Diamonds might be a girl's best friend, but Sparkle's Diamonds Sputtering technology looks to cozy up to videocards in an attempt to offer better heat dissipation.
The company today announced the new technology, which it says consists of outfitting the cooling fins on videocards with a Diamond-like Carbon (DLC) membrane. According to Sparkle and its R&D team, DLC offers high heat conduction capable of dissipating heat much more effectively than copper alone.
"The diamonds do heat dissipation four times faster than copper, it relies on the phonons which is produced by the crystal lattice vibration, to bring heat to lower temperature places," Sparkle wrote in its press release. "Diamond-like Carbon can achieve both functions at the same time, that is, transferring heat to lower temperature places with both graphite metal bond and diamond insulation bond (the covalent bond)."
It gets even more technical and goes on to discuss the process of Plasma Enhanced CVD (PECVD) to plate the DLC membrane on videocards, but the end result is a 5C temperature reduction on a 9500GT, according to Sparkle. But don't hold your breath for diamond-cooled videocards any time soon. Sparkle admits the technology carries a "high" cost and is still mulling over bringing DLC to market.
Sweden-based BitTorrent indexing site Pirate Bay goes to trial today in Sweden on accusations that the popular torrent site has helped millions of users illegally download copyrighted material. If found guilty, Frederick Neij, Gottfrid Svartholm Warg, Peter Sunde Kolmisoppi, and Carl Lundström could each receive up to two years in prison along with a 1.2 million kronor (just over $140,000) fine.
At least two of the defendants don't seem too worried about the trial, and during a webcast news conference over the weekend offered a defiant message to the Swedish court.
"What are they going to do about it? They have already failed to take down the site once. Let them fail again. It has its own life without us," Ward was quoting as saying by TorrentFreak.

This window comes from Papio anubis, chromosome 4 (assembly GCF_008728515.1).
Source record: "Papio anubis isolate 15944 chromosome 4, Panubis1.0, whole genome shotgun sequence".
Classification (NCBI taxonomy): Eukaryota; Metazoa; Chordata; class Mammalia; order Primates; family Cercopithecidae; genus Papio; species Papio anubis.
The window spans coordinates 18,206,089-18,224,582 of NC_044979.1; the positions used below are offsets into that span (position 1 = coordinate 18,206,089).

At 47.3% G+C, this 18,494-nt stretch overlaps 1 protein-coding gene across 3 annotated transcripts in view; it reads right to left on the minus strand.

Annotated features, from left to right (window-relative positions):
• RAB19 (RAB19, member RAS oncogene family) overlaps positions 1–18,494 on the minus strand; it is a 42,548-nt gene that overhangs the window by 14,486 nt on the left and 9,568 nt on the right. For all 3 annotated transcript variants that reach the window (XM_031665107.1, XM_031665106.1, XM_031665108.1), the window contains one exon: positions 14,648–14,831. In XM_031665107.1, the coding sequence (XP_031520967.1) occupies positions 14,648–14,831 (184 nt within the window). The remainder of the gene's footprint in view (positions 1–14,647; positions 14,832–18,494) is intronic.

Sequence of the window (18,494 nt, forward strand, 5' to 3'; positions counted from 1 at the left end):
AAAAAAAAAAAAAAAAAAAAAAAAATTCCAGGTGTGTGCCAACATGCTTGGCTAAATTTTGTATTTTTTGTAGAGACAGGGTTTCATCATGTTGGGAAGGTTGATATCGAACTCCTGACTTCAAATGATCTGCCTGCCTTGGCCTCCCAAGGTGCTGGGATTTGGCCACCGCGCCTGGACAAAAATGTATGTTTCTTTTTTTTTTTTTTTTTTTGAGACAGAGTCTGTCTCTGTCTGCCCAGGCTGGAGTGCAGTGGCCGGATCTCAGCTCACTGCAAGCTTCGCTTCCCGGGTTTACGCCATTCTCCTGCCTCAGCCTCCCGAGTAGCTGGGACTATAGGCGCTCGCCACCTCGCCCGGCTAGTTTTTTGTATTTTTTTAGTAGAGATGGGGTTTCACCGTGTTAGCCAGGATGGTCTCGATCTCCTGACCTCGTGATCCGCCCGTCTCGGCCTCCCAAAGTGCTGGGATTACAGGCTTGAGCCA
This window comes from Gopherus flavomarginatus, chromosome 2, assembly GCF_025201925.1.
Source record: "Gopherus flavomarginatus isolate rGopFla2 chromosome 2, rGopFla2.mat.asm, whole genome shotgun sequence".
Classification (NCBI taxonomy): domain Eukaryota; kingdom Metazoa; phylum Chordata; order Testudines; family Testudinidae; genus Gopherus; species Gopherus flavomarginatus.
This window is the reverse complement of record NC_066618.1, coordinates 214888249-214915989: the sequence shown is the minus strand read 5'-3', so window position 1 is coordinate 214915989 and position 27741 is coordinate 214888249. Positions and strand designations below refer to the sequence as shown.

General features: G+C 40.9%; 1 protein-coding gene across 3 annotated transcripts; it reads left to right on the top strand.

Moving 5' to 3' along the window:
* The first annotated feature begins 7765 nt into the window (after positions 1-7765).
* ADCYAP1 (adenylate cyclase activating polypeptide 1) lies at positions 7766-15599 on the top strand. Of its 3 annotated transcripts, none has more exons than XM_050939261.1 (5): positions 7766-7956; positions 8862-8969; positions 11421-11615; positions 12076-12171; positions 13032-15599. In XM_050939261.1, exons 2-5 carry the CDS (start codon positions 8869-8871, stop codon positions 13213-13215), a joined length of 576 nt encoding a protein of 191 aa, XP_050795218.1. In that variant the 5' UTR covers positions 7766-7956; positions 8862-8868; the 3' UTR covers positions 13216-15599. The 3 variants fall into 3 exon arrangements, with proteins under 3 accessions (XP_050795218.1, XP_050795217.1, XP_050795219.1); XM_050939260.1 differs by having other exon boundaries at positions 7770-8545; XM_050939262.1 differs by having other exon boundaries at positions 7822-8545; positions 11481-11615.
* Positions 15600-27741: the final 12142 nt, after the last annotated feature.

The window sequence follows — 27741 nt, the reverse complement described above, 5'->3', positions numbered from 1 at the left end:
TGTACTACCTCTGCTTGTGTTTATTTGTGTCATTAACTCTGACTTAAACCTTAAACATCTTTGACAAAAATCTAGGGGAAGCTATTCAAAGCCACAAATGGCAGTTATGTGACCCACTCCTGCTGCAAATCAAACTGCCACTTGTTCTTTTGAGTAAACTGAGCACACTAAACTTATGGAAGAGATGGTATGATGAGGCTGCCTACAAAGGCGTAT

The court will also hear a civil claim being brought on by Warner Bros., MGM, Columbia Pictures, 20th Century Fox, Sony BMG, Universal, and BMG. Collectively, the companies are seeking 120 million kronor ($14.3 million) to compensate for alleged lost revenues.
"It does not matter if they require several million or one billion," said an also defiant Peter Sunde. "We are not rich and have no money to pay. They won't get a cent."
We'll continue to follow the trial as it unfolds, which, according to the prosecution, is expected to last for 13 days.
With the recent release of Nvidia's GTX 285 (single GPU) and 295 (dual-GPU) videocards, ATI's performance crown has been under siege. But according to chatter around the web, the GPU maker is set to respond with a new videocard in a couple of months.
Specifically, VR-Zone claims to have confirmed ATI will release its HD 4890 in April. The new card is expected to use the RV790 core and would appear to put to rest an earlier rumor stating ATI plans to name its new card the HD 4970. As currently spec'd, the HD 4890 will come clocked at 850MHz with GDDR5 running at 975MHz. The current RV770-based HD 4870 runs at 750MHz (core) and 900MHz (memory).
VR-Zone also says there will be two versions of the new card, a standard and OC edition. The standard edition is expected to launch in mid-April, with the OC card reaching retail by the end of April. if the rumor pans out, expect the OC edition to cost $299 at launch.
It appears as though the mobile sector is gearing up for a dual-screen revolution, or at the very least, we expect to see the concept start to become more readily available. Last month Lenovo introduced its two-screen W700ds Thinkpad, and now gScreen is seeing double.
Unlike Lenevo's W700ds, gScreen's G400 sports two full sized 15-inch LED-backlit displays. Graphics chores are handled with either an Nvidia Quadro FX 2700M or GeForce 9800M GT, both with 512MB of video memory. Other specs include an Intel Core 2 Duo T9600 (2.8Ghz) or P8400 (2.26GHz), up to 8GB of RAM, up 500GB of hard drive space, and the usual assortment of ports.
The company says it is also working on a ruggedized version called the TITAN M-1, which is "being built specifically to specs requested by the U.S. Navy for extreme environments." The internal hardware will be a bit different, not all of which gScreen is wiling to comment on, but did say it will come equipped with an Intel Core 2 Quad QX9300 processor, 4GB of RAM, and a 500GB hard drive and built to MIL-STD810F standards.